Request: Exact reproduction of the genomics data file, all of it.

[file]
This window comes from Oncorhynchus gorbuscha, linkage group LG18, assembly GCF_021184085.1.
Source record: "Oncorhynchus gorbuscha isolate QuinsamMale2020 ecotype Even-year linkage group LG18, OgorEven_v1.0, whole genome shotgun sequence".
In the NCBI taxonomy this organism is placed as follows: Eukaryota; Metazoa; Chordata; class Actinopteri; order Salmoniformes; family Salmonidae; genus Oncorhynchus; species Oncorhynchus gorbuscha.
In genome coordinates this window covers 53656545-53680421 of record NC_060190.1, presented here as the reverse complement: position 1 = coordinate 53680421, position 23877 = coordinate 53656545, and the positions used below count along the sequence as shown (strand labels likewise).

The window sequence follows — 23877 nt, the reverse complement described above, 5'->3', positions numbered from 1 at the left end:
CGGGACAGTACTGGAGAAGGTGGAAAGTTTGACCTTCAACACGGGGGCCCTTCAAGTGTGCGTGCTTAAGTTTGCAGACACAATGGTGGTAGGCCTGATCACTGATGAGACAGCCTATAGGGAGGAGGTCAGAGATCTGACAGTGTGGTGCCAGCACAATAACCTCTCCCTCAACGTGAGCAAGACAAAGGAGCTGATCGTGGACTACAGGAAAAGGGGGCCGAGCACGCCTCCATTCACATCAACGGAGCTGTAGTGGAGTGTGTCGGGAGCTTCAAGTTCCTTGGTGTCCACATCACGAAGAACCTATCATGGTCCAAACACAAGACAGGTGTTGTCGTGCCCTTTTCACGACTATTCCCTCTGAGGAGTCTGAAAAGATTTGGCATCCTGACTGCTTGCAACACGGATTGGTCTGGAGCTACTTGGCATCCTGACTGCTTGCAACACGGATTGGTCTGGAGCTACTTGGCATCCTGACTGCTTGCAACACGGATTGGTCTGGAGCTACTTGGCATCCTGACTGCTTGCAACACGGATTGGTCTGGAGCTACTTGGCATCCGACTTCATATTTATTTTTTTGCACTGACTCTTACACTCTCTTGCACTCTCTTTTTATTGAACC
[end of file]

This window comes from Oncorhynchus gorbuscha, linkage group LG18, assembly GCF_021184085.1.
Source record: "Oncorhynchus gorbuscha isolate QuinsamMale2020 ecotype Even-year linkage group LG18, OgorEven_v1.0, whole genome shotgun sequence".
In the NCBI taxonomy this organism is placed as follows: Eukaryota; Metazoa; Chordata; class Actinopteri; order Salmoniformes; family Salmonidae; genus Oncorhynchus; species Oncorhynchus gorbuscha.
In genome coordinates this window covers 53656545-53680421 of record NC_060190.1, presented here as the reverse complement: position 1 = coordinate 53680421, position 23877 = coordinate 53656545, and the positions used below count along the sequence as shown (strand labels likewise).

The window sequence follows — 23877 nt, the reverse complement described above, 5'->3', positions numbered from 1 at the left end:
CGGGACAGTACTGGAGAAGGTGGAAAGTTTGACCTTCAACACGGGGGCCCTTCAAGTGTGCGTGCTTAAGTTTGCAGACACAATGGTGGTAGGCCTGATCACTGATGAGACAGCCTATAGGGAGGAGGTCAGAGATCTGACAGTGTGGTGCCAGCACAATAACCTCTCCCTCAACGTGAGCAAGACAAAGGAGCTGATCGTGGACTACAGGAAAAGGGGGCCGAGCACGCCTCCATTCACATCAACGGAGCTGTAGTGGAGTGTGTCGGGAGCTTCAAGTTCCTTGGTGTCCACATCACGAAGAACCTATCATGGTCCAAACACAAGACAGGTGTTGTCGTGCCCTTTTCACGACTATTCCCTCTGAGGAGTCTGAAAAGATTTGGCATCCTGACTGCTTGCAACACGGATTGGTCTGGAGCTACTTGGCATCCTGACTGCTTGCAACACGGATTGGTCTGGAGCTACTTGGCATCCTGACTGCTTGCAACACGGATTGGTCTGGAGCTACTTGGCATCCTGACTGCTTGCAACACGGATTGGTCTGGAGCTACTTGGCATCCGACTTCATATTTATTTTTTTGCACTGACTCTTACACTCTCTTGCACTCTCTTTTTATTGAACC